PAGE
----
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Simbhudas back in new role

BY ROBBIE LEHMAN | DECEMBER 17, 2009 7:30 AM

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Black and Gold still runs in Jenifer Simbhudas’ veins.

No longer competing collegiately after finishing her career last season, one of the most decorated female gymnasts in Iowa history assumed the role of volunteer assistant coach in order to help a young Hawkeye squad reach its goals in the upcoming season.

A native of Markham, Ontario, Canada, Simbhudas is one of six Hawkeye gymnasts to earn All-Big Ten honors three times. She earned second-team conference laurel as a sophomore in 2007 and first-team recognition consecutively in the two ensuing seasons.

“I couldn’t see myself, the way I finished off last year, just finishing cold turkey like that,” she said. “I’ve done it for so long. I kind of want to pass on the way I think of gymnastics. You want to pass on the things that you should’ve done during your career off to other people that you know will help them.”

In her final home meet, Simbhudas tore her ACL in the middle of a floor-exercise routine. She couldn’t compete in nationals, and the outcome left a rancid taste on her tongue.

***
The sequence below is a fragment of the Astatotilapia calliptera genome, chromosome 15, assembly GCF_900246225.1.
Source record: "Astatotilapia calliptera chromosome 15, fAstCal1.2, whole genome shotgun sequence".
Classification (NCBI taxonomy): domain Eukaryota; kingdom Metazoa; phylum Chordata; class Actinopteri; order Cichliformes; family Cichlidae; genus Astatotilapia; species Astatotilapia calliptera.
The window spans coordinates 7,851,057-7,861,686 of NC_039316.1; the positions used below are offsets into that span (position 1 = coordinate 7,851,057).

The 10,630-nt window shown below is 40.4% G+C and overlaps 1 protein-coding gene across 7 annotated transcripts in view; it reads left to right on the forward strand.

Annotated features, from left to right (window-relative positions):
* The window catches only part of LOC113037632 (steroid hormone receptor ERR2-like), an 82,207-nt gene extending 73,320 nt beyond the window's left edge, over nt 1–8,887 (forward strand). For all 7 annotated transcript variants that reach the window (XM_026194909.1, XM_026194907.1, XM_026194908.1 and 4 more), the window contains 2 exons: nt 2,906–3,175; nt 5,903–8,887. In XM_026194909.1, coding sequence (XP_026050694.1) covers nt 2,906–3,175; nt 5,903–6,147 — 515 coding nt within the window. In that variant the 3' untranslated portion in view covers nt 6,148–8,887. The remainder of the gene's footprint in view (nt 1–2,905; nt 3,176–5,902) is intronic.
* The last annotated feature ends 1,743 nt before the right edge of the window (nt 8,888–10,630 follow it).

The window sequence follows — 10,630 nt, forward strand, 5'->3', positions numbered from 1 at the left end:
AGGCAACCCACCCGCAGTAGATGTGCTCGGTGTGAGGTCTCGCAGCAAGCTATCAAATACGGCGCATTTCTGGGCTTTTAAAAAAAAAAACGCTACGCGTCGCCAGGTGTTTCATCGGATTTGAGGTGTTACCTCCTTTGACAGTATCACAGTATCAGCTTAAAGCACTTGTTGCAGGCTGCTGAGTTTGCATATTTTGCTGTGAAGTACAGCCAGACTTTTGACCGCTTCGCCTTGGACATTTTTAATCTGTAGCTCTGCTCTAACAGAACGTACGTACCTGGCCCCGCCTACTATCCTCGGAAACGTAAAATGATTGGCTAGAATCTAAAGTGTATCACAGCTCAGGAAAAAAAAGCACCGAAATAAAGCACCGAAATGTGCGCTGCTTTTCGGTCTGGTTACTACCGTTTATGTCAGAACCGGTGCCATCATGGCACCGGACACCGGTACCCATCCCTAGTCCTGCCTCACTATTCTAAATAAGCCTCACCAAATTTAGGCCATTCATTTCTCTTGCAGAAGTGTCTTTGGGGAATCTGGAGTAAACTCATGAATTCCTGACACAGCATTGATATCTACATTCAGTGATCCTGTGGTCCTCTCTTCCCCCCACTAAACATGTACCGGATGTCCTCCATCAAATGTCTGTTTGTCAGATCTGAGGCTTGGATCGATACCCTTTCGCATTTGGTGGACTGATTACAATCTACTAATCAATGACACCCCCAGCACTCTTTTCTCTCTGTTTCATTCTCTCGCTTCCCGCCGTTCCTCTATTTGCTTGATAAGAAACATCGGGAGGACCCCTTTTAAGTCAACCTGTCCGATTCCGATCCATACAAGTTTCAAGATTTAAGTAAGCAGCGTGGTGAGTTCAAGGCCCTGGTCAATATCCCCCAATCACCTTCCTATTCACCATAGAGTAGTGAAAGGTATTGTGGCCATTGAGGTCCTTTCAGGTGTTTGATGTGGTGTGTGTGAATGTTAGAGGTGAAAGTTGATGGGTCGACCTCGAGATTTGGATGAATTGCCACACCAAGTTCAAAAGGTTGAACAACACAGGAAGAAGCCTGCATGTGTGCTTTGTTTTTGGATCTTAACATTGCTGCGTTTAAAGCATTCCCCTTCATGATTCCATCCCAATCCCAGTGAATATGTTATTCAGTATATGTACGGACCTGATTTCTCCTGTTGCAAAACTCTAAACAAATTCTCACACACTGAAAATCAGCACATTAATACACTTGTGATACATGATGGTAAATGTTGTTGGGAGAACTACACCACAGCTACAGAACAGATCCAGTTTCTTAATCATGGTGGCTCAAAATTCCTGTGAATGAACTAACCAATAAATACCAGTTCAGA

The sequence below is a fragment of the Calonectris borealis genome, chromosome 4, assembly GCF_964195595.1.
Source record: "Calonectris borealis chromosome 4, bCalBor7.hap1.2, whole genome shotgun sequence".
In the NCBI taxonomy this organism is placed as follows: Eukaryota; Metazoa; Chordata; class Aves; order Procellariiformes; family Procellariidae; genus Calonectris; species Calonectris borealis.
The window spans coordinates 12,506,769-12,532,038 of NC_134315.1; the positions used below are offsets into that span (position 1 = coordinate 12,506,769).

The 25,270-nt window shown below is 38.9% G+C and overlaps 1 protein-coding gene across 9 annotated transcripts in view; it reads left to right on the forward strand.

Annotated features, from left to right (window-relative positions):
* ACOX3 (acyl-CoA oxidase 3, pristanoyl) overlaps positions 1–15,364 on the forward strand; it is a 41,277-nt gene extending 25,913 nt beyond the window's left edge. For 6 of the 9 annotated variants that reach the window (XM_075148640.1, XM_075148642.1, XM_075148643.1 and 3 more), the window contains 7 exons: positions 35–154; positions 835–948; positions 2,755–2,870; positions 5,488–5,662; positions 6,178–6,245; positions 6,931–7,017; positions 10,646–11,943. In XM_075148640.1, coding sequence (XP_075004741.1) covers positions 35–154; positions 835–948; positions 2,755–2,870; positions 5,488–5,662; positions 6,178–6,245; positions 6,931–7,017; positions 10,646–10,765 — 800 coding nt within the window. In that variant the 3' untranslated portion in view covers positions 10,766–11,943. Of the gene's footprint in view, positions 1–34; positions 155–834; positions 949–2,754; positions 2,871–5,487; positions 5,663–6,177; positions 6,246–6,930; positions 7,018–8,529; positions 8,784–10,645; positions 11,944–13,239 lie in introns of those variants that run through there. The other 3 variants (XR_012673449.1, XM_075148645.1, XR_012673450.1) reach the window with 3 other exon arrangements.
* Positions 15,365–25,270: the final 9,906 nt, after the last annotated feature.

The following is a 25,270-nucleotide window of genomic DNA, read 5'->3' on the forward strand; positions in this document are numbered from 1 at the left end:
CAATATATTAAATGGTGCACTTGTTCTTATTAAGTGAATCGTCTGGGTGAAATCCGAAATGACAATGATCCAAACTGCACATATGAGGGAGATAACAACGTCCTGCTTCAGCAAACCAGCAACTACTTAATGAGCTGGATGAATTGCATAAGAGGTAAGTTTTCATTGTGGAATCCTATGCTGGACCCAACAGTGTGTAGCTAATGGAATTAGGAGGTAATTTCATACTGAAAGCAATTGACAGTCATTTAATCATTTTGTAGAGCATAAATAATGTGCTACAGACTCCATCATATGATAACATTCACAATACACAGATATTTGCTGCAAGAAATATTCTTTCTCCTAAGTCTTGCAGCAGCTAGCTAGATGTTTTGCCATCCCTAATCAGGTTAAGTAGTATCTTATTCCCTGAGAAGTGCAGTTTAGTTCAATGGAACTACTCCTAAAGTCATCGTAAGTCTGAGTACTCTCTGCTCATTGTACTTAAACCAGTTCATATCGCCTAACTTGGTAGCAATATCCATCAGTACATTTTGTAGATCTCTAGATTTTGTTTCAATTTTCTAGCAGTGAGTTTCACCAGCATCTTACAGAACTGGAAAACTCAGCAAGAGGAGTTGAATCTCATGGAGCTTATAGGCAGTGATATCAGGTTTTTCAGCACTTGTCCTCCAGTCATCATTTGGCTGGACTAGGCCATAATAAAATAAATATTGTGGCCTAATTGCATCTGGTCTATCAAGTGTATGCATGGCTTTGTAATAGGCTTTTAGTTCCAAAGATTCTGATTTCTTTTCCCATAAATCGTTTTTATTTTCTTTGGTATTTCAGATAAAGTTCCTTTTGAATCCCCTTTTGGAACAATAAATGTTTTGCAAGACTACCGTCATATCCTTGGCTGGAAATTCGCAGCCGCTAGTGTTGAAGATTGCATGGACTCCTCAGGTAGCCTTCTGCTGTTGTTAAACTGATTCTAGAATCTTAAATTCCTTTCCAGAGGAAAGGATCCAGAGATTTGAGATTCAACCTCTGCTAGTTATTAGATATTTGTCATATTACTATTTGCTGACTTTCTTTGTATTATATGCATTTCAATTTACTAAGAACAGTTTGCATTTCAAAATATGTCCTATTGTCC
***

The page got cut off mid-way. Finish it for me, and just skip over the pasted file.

A health and sports studies major, she currently coaches gymnastics at the Iowa City and Coralville Gym Nest in addition to her duties as a Hawkeye instructor.

Iowa head coach Larissa Libby was pleased she elected to return. With the GymHawks’ roster containing just one senior, the coach said, her former pupil’s leadership and expertise will be needed.

“Jenifer’s a really good coach,” she said. “She’s not that far removed from it. I think it’s always helpful to have somebody in the gym who has done it and can relate to what [other gymnasts are] going through. It’s always good to have that person that they trust and respect.”

Simbhudas’ sister, Rebecca Simbhudas, is a junior on the team, and the two siblings have a close but competitive relationship — especially so when they competed alongside one another.

But the younger Simbhudas said she doesn’t think things will change now her older sister is serving a more authoritarian role.

“We had, like, a little battle between me and her to see who’s better,” Rebecca Simbhudas said. “We were at the same level, so it might be a little bit different. But I’m not going to think about it too much because I know she’ll always be there for me.”

Another of Jenifer Simbhudas’ former teammates, sophomore Rachel Corcoran, said her new coach will bring the same inspiration and motivation she did in past season, just in a different manner.

“I think of her the same way,” Corcoran said. “I value her opinions just like we all did last year. She was in our same position, so she can help us through and tell us what to do, mentally and physically, because she’s been through it.”

Libby said Jenifer Simbhudas has a future in coaching if she wants to pursue it full throttle.

In the meantime, though, Simbhudas said she is still settling in to her position.

“I definitely have my withdrawals all the time when I’m in the gym,” she said. “At the beginning, it was a little bit hard, but I’m getting more used to it.”


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